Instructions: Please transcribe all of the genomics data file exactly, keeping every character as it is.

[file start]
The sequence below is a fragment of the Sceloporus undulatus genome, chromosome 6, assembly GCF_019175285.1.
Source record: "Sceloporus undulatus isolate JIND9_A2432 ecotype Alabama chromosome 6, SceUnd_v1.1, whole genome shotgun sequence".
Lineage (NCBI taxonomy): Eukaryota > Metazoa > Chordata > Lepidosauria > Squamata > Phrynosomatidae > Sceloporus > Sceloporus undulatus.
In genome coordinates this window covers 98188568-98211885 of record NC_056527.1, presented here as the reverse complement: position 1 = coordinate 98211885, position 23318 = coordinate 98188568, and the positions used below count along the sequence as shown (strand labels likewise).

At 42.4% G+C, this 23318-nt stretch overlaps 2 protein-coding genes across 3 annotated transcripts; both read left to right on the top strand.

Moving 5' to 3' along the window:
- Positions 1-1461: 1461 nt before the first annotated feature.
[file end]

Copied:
The sequence below is a fragment of the Sceloporus undulatus genome, chromosome 6, assembly GCF_019175285.1.
Source record: "Sceloporus undulatus isolate JIND9_A2432 ecotype Alabama chromosome 6, SceUnd_v1.1, whole genome shotgun sequence".
Lineage (NCBI taxonomy): Eukaryota > Metazoa > Chordata > Lepidosauria > Squamata > Phrynosomatidae > Sceloporus > Sceloporus undulatus.
In genome coordinates this window covers 98188568-98211885 of record NC_056527.1, presented here as the reverse complement: position 1 = coordinate 98211885, position 23318 = coordinate 98188568, and the positions used below count along the sequence as shown (strand labels likewise).

At 42.4% G+C, this 23318-nt stretch overlaps 2 protein-coding genes across 3 annotated transcripts; both read left to right on the top strand.

Moving 5' to 3' along the window:
- Positions 1-1461: 1461 nt before the first annotated feature.